Windows 7 Security Tweaks
1. When using Microsoft Office or other Windows Application a lot of personal information will be included by default in a file when you save it. For example, a simple Word document will contain the date and time last edited your name, your computer and company name. Luckily, there is a way to get around this if you want to remove this kind of personal data from a file.
- All you have to do is right click and open the context menu for the file.
- Select Properties and click on the Details Tab.
- On the bottom of the window you will find the Remove Properties and Personal Information option.
- Select Remove the following properties from this file option and check all the items you want to removed and press OK.
2. Did you know your private browsing offered by browsers in Windows 7 is not really that private ? Sure, all the browsers offer you privacy by not saving your history, cookies and temporary files and this would be enough if an user with basic computer skills would try to find out about the sites you visited. An advanced user however, can run the ipconfig /displaydns command and see the traces of the sites you visited in the local DNS cache.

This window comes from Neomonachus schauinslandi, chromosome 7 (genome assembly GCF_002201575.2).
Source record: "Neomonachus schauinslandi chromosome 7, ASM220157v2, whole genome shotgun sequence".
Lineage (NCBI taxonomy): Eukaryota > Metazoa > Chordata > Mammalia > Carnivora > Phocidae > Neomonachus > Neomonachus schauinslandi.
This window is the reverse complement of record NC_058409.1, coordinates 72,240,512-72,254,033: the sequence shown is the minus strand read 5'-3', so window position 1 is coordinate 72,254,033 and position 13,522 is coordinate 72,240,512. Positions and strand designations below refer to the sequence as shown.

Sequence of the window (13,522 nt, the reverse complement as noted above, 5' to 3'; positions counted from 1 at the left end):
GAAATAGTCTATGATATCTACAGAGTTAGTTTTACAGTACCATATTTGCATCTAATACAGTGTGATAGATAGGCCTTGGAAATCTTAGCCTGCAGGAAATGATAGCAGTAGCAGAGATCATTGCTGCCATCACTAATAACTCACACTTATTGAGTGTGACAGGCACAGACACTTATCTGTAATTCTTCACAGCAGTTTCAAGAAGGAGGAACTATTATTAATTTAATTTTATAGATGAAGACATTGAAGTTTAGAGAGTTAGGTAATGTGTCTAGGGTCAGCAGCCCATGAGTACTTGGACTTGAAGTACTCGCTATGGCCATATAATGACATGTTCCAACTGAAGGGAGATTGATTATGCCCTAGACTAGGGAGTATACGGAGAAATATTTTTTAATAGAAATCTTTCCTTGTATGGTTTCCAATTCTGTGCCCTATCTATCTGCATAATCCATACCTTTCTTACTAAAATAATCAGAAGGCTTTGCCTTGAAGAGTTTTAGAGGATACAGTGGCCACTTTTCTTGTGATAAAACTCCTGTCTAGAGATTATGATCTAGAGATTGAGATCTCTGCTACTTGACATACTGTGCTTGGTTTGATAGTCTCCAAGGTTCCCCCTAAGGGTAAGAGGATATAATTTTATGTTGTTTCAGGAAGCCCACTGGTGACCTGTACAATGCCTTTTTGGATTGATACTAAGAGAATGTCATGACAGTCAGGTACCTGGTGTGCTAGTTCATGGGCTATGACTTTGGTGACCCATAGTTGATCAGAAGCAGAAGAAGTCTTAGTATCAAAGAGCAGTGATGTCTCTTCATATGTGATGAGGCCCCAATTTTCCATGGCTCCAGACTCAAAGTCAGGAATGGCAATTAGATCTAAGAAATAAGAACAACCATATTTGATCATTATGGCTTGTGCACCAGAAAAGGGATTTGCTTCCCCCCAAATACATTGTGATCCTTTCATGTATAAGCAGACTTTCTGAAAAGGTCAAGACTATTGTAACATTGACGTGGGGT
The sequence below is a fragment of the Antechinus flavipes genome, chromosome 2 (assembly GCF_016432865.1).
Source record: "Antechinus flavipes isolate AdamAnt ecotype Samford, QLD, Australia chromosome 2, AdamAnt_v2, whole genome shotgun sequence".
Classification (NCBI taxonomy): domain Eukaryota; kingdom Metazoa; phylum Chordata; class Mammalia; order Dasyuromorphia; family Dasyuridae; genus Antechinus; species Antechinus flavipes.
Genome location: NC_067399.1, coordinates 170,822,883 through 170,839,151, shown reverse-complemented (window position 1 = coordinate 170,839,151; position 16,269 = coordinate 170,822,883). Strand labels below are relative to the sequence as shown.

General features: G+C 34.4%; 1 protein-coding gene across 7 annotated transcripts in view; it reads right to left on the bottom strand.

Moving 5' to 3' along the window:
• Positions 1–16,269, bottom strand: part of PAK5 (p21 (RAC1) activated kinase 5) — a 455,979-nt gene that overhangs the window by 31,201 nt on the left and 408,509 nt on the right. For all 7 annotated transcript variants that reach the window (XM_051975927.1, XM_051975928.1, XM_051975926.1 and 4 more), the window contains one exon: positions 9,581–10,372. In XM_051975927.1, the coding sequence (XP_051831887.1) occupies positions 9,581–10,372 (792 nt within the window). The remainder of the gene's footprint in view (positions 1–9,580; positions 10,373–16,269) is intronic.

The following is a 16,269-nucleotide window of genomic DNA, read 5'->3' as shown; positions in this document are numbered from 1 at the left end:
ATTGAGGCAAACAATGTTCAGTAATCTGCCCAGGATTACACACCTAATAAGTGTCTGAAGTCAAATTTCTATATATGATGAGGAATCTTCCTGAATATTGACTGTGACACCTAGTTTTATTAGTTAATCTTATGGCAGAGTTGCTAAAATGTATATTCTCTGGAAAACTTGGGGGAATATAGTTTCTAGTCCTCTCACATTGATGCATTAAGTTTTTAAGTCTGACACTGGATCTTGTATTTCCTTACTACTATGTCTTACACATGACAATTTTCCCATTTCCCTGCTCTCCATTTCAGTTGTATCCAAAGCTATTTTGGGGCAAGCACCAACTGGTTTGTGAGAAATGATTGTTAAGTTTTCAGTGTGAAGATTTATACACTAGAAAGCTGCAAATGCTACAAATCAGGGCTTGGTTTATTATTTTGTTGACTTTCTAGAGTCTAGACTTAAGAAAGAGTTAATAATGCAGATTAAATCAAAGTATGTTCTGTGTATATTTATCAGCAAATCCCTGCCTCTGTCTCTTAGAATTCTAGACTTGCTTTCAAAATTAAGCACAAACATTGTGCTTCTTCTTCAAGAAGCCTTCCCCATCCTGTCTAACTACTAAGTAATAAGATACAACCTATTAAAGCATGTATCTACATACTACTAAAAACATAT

To remove your tracks permanently you have to clear the local DNS cache after closing your browsing session. To do this you have to open an administrative level command prompt and use the ipconfig/flushdns command.
3. Remember the User Account Control from Windows Vista ? Well, it’s back in Windows 7, but it’s improved and easier to use. This feature basically allows you to control the way applications are changed in your system. The main changes when compared to its Windows Vista counterpart are that the number of annoying prompts has been reduced and a new slider bar type control panel has been added to allow you to modify the protection level.
If set to Always notify, you will be prompted everytime a program tries to make a change or if there is a change in Windows settings that require administrator privileges. The second safest option is ‘Notify me only when programs try to make changes to my computer’ which prompts you only if a program requires administrator privileges or if a program outside the operating system is trying to make some changes.
The third one, ‘Notify me only when programs try to make changes to my computer (do not dim my desktop)’, is like the one above with the only difference beeing that you are not on a secured desktop. And the last one, ‘Never notify’ pretty much speaks for itself. If you have administrator privileges, you can install and uninstall any application.
This guest article is by Tim Edmonds who is currently interested in Windows 7 tweaks.